Pundits have spent months pontificating about the “Trump Effect.” They have applied the term to the president’s impact on economic markets, the European political landscape, a spike in bullying, and more. But one of Trump’s broadest, most-obvious achievements has been expanding the reach of vulgarities.
No American president has championed coarse, cruel, and dangerous language as Trump has. Whether it has been his what he has said in private (“Grab ‘em by the pussy”) or in public (“Wouldn’t you love to see one of these NFL owners, when somebody disrespects our flag, to say, ‘Get that son of a bitch off the field right now’”), his words have led the charge of an explosion of profanity, sexual innuendo, and racial slurs from State Houses to high school classrooms to the streets. All the while, newspapers have wrestled with how to report on the language and its implications.
Trump and his mouth (and tweets) have dominated headlines, but scores of leading politicians have added to the chorus of crude and lewd discourse. Earlier this year, Sen. Kirsten Gillibrand told New York Magazine, “If we’re not helping people, we should go the fuck home.” This summer, White House communications director Anthony Scaramucci left a voicemail for a New Yorker writer saying, among other things, “I’m not Steve Bannon, I’m not trying to suck my own cock.” From Trump to Democratic National Committee Chairman Tom Perez (who seems to be having a love affair with the word “shit”), obscenities proliferate. For major print media outlets, this language isn’t commonplace but most will print it. For smaller papers, regional and family papers, the words can be the subject of long, thoughtful editorial meetings.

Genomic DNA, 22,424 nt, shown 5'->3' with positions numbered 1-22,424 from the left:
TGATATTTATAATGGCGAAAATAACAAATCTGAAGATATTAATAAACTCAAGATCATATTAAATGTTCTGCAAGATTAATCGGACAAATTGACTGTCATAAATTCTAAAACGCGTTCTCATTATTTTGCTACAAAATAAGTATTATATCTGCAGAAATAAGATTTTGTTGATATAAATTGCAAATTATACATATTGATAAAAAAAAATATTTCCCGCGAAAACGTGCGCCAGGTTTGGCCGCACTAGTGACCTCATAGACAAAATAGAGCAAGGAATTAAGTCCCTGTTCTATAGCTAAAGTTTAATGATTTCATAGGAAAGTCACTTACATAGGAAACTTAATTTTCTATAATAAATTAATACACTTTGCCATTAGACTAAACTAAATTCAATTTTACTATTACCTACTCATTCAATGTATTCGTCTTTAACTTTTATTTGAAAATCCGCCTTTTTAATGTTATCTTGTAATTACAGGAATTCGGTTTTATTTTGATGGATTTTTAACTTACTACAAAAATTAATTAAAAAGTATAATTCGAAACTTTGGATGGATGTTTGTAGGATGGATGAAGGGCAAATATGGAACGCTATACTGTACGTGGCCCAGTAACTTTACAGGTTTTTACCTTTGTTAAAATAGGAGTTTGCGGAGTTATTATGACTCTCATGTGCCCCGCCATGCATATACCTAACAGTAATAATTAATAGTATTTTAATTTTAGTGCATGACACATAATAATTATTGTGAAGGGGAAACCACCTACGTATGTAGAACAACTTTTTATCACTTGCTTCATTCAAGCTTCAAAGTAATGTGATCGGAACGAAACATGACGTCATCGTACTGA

“Oh, this kind of language often makes for some entertaining discussions in the newsroom,” said Judith Meyer, the executive editor of the Sun Journal in Lewiston, Maine. “Even though the world around us is changing, we are sticking to our standards here. This means we look at a quote and ask if it is really necessary to tell the story or is it just there to titillate or shock.”
Those standards are largely inline with traditional family paper practices. Typically, this means maybe a “damn” or an “ass” is kept in a quote if it provides context, but it’s not used to be sensational. Yes, “damn” is pretty tame, but unlike the New York Magazine or your average sitcom, the newspaper industry has always pushed back against our increasingly ribald world. However, that push back seems to be slowly losing force in the Trump era.
“I remember writing a column and using the word ‘damn’ and having somebody tell me I can’t publish it, and this was when I was at the Boston Globe,” Portland Press Herald managing editor Steve Greenlee said. “I also remember people asking to me change ‘hell’ to ‘heck.’ But as language changes so do newspapers and we are seeing an increasing amount of crassness in political discourse and we have to deal with it more often.”
Greenlee and the Portland Press Herald have been ahead of the curve in dealing with vulgar politicians. Back before Trump was even a candidate, Maine governor Paul LePage leapt across the border separating decorum and indecency. In 2013, the Press Herald ran with a headline that read: “LePage draws fire for sexual remark; He says a legislator critical of his budget is ‘the first one to give it to the people without providing Vaseline.’”
“When (LePage) or Trump or any politician uses language like that you need to bring your news judgment to bear,” Greenlee said. “When Trump was running for president he said, ‘I would bomb the shit out of ’em’ (about ISIL). This is kind of quote we would publish now but wouldn’t a few years ago. But that doesn’t mean everyone just gets to say ‘shit’ and we’ll print it.”